Skip to content Skip to footer

What our volunteers do?

There are over 22,000 volunteers involved in the Citizens Advice service, performing a wide range of roles. Here we describe what some of those roles involve. Please note, not all volunteer roles will be available in every bureau.

Apply to volunteer

If you are interested in volunteering with us, search to see which CAB are recruiting, choose one and fill out a quick online form. They will get in touch to discuss the options.

At the moment we have a particular need for volunteers in Wales to become part of our new Adviceline Cymru:

If you have questions about CAB volunteering see our Volunteering FAQs

Our volunteer roles

Advisers

"I get a real feeling of satisfaction from making a difference, especially for people less able to stand up for their rights.”
Sheila, Stretford CAB

Without our trained volunteer advisers we could not continue to meet the demand for advice. Our generalist advice service looks at a client’s situation holistically as opposed to looking at their problems in isolation from one another. Advisers are given free training, both formal and on-the-job. As a CAB adviser you would:

  • interview clients
  • help them negotiate with people such as creditors or service providers
  • draft letters
  • make phone calls on their behalf
  • refer them to other agencies
  • represent them in court and at tribunals.

Attention all law studentsIf you train as a CAB adviser, you can get up to six months off your solicitor training contracts!

Receptionists

Receptionists are an integral part of the team, managing ‘front-of-house’ on the basis of information provided by the advice session supervisor. Depending on the size and resources of the bureau, the receptionist role may be undertaken by one or more people. As a receptionist you would:

  • greet clients and other visitors
  • answer the phone
  • ensure clients know what is happening and how long they have to wait
  • explain the services available
  • point out leaflets, lists and self-help materials
  • monitor client numbers and waiting times
  • maintain the reception area
  • enter information into computer systems.

Specific qualifications and experience are not required to take on the role. You need to:

  • have a good manner when talking to people
  • have basic computing skills
  • have an understanding of, and commitment to, confidentiality
  • be friendly and approachable.

Information assistants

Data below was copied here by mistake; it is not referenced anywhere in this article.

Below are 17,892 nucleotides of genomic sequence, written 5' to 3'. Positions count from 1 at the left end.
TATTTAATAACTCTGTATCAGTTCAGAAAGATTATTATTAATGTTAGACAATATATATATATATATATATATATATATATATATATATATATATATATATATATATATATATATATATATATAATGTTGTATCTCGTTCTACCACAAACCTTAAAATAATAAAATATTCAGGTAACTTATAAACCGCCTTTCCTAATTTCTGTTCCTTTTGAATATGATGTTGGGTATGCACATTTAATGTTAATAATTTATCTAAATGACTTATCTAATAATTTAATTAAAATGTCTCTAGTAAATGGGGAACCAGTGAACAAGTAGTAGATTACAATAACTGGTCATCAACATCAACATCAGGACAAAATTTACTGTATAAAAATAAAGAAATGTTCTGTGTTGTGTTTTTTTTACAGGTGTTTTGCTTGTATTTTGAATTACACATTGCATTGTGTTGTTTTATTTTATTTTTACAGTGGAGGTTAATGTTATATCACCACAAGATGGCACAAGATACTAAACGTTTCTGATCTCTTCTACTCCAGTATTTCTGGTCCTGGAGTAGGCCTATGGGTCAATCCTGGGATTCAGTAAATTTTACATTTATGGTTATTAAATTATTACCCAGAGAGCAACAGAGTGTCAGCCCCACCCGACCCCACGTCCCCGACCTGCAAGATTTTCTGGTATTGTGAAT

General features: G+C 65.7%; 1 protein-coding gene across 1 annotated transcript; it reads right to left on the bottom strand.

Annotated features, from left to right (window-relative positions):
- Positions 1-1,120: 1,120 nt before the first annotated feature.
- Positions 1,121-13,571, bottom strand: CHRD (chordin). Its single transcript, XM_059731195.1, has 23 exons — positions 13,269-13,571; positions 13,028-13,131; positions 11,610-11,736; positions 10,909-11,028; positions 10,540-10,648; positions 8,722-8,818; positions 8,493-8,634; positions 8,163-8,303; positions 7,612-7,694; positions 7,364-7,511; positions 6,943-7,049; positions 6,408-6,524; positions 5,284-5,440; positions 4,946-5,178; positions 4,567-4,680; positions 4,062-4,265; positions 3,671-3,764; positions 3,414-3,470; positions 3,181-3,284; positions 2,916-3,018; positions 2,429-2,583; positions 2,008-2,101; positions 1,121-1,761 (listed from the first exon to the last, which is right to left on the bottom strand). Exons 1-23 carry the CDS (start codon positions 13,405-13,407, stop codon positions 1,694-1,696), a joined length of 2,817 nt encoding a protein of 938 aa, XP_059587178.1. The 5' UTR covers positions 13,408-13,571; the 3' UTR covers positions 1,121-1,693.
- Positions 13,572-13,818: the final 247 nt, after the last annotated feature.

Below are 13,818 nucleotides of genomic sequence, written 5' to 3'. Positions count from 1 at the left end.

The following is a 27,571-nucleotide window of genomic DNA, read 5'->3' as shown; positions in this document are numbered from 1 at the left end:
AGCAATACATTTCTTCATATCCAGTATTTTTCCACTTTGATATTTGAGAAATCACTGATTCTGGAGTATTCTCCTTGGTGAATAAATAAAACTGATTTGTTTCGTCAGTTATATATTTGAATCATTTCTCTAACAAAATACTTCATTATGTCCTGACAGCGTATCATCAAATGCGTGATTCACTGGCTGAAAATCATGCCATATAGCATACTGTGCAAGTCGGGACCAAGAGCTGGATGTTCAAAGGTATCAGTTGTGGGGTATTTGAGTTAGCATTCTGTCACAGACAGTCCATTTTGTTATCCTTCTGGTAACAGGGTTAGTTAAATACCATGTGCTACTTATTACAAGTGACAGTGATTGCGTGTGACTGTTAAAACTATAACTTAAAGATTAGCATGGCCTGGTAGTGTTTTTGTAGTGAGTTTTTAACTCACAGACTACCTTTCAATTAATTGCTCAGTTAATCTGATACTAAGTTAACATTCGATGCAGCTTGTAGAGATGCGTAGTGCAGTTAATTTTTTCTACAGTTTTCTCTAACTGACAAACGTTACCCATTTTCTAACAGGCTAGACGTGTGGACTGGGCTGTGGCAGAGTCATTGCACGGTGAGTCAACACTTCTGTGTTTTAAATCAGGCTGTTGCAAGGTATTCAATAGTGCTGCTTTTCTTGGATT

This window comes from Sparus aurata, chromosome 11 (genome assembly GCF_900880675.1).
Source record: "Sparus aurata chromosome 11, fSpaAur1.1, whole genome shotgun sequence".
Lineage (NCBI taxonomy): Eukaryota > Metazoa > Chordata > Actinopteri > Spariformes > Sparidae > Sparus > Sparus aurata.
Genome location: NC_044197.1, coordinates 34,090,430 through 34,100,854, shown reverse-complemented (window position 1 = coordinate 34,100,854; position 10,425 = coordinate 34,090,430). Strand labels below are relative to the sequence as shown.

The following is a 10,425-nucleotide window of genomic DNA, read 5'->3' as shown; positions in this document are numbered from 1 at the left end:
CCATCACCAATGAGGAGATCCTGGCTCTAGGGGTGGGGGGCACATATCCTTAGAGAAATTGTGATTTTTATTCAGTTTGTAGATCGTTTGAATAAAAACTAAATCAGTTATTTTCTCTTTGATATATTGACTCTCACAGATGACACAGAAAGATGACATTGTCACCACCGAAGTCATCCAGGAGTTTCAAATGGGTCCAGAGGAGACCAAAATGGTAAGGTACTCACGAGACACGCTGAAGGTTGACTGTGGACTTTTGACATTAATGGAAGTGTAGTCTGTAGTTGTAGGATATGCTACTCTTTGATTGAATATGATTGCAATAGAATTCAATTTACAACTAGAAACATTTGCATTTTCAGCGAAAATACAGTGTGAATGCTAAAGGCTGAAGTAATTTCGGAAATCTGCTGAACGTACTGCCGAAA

Not all clients need advice – some only require help to locate the right information. Information assistants provide exactly that, and also support clients to use the different facilities that are available, such as kiosks, online PCs, benefits calculators and direct-dial phones. As an information assistant you would:

  • actively promote the use of kiosks/ PCs
  • support clients to use kiosks/ PCs
  • help identify the correct leaflet, self-help resource or service provider
  • identify where a gateway assessment may be required
  • record client numbers and issues.

Specific qualifications and experience are not required to take on the role. You need to:

  • have a good manner when talking to people
  • have basic computing and good literacy skills
  • be friendly and approachable.

Gateway assessors

Gateway assessors help clients get the right help in the fastest time possible. They assess people’s needs, either face-to-face or over the phone, and identify the most appropriate course of action. That might be self-help information, referral to a specialist organisation or an appointment with a CAB adviser. As a gateway assessor you would:

  • greet clients and explain the gateway assessment process
  • explore the client’s problem(s) and situation
  • assess the risk/urgency of the client’s issue and their ability to deal with the problem themselves
  • identify the next step that needs to be taken
  • summarise the content of the interview for the client and explain what happens next
  • ensure clients know they can return if necessary
  • update the database, completing the gateway assessment screens.

Specific qualifications or experience are not required to train for the role. You need to:

  • be good at listening
  • have a good manner when talking to people
  • have basic computing skills
  • be open minded and non-judgmental
  • enjoy helping people.

Adviceline telephone assessors

Woman on phone in a bureauAn Adviceline telephone assessor is a diverse role and you will not be expected to know it all! We provide all Adviceline telephone assessors with training, which will help you develop the skills you need to deliver an excellent level of service to clients.

As an Adviceline telephone assessor you would:

  • be the first point of access for Citizen Advice clients when they ring the Adviceline number
  • deal with a wide range of clients problems and issues
  • support members of the public of all ages and backgrounds
  • give information from the CAB electronic information system and other sources to the client
  • refer clients for more specialist advice where appropriate
  • keep records of all clients cases on the database
  • help prevent future problems by identifying issues that affect a lot of clients.

Specific qualifications or experience is not required to train for the role. You need to:

  • be good at listening
  • have a good telephone manner
  • have basic computing skills
  • be open minded and non-judgemental